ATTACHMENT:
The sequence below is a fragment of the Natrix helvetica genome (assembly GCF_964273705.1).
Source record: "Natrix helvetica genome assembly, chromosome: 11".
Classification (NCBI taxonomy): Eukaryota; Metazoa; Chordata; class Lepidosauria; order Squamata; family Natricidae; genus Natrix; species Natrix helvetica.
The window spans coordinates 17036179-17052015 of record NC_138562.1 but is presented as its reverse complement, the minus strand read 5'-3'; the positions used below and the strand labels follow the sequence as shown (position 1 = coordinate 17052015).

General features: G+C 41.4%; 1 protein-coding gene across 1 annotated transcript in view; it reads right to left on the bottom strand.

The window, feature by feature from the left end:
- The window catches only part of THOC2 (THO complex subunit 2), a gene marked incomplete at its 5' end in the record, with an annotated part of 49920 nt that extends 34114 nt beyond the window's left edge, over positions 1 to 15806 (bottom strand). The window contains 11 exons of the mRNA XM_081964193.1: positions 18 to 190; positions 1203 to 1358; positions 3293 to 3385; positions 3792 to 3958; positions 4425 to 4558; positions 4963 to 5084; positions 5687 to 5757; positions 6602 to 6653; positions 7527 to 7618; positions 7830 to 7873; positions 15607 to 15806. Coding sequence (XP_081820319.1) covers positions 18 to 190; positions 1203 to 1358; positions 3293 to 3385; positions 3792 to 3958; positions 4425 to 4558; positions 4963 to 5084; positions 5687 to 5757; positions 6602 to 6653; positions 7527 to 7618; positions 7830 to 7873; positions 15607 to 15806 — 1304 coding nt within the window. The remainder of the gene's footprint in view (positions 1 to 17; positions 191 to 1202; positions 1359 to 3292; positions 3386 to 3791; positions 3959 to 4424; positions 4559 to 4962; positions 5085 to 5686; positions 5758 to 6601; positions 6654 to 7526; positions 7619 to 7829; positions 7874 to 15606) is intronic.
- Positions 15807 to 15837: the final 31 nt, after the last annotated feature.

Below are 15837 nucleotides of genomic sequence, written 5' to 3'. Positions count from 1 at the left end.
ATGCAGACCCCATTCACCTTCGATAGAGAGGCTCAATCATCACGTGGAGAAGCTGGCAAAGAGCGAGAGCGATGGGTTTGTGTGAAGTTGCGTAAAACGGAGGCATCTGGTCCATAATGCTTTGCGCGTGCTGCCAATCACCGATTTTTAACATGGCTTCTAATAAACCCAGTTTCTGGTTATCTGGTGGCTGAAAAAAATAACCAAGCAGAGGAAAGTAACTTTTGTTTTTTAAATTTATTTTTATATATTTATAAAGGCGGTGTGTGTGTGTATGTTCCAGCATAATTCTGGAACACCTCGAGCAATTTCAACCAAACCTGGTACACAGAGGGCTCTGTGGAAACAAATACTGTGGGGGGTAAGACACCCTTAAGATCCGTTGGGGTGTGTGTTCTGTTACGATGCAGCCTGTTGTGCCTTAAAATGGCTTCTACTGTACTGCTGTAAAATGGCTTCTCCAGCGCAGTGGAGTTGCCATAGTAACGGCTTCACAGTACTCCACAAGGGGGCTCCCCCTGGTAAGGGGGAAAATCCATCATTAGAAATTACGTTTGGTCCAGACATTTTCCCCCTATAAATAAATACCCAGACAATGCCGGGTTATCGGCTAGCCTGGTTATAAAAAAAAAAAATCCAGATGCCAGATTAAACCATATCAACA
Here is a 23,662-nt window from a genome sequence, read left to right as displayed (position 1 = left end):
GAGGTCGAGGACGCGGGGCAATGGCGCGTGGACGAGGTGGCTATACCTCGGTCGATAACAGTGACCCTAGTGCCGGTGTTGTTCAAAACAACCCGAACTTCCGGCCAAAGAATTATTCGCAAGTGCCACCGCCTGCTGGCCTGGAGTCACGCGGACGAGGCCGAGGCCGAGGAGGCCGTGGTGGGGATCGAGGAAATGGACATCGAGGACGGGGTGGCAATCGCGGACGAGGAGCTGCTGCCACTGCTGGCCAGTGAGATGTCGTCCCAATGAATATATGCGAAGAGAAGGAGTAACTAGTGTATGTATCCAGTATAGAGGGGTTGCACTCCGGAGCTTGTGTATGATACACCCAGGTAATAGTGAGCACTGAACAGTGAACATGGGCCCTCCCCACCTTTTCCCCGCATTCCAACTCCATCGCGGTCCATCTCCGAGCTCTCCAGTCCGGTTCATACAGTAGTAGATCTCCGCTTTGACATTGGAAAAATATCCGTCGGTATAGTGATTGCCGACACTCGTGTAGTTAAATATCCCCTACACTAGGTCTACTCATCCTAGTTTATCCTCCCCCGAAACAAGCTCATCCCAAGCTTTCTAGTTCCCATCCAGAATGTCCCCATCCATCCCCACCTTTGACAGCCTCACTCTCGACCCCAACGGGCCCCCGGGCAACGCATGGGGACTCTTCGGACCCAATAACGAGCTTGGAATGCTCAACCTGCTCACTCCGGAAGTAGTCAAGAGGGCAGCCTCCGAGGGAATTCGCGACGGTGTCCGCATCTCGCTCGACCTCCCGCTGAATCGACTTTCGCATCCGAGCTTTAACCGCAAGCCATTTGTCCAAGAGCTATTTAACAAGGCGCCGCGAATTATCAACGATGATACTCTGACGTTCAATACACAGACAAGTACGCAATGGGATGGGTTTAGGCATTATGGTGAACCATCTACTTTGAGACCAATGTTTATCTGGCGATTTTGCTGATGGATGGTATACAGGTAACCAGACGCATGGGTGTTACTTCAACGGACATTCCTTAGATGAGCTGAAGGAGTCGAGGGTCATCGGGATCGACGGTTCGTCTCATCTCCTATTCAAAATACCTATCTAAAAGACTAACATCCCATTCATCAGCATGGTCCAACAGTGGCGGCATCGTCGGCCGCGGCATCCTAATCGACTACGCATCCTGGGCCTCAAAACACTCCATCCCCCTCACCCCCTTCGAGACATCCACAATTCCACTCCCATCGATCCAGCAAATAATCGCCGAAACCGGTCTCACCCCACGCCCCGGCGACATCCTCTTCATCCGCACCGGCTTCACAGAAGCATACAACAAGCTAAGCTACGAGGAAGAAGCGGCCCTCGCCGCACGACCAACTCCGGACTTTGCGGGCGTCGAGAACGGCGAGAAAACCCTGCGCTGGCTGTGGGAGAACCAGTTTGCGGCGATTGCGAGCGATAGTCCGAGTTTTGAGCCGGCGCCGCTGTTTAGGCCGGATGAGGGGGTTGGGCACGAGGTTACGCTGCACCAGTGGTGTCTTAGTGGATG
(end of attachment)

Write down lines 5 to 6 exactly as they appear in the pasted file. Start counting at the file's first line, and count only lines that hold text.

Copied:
General features: G+C 41.4%; 1 protein-coding gene across 1 annotated transcript in view; it reads right to left on the bottom strand.

The window, feature by feature from the left end: